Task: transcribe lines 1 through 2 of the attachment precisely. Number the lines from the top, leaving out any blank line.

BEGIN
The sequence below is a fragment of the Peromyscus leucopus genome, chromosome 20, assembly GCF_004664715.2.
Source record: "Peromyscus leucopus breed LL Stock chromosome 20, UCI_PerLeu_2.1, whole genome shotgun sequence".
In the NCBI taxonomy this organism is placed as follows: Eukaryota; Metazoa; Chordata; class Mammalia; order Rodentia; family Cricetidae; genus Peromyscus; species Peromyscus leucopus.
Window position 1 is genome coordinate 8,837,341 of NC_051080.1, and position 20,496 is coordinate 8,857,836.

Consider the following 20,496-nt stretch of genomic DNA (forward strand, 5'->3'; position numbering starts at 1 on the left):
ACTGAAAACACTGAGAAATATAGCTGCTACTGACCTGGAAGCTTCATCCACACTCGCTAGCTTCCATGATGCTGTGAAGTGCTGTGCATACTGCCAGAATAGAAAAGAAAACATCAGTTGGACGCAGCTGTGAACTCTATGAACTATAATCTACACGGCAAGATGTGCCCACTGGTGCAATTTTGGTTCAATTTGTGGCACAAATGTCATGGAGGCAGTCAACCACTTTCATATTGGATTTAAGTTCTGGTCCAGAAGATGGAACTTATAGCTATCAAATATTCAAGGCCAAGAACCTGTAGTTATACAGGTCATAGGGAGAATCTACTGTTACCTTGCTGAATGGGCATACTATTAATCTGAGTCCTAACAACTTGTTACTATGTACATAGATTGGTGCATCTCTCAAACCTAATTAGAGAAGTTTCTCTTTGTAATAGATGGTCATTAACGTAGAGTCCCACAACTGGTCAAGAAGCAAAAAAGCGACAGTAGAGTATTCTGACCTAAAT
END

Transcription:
The sequence below is a fragment of the Peromyscus leucopus genome, chromosome 20, assembly GCF_004664715.2.
Source record: "Peromyscus leucopus breed LL Stock chromosome 20, UCI_PerLeu_2.1, whole genome shotgun sequence".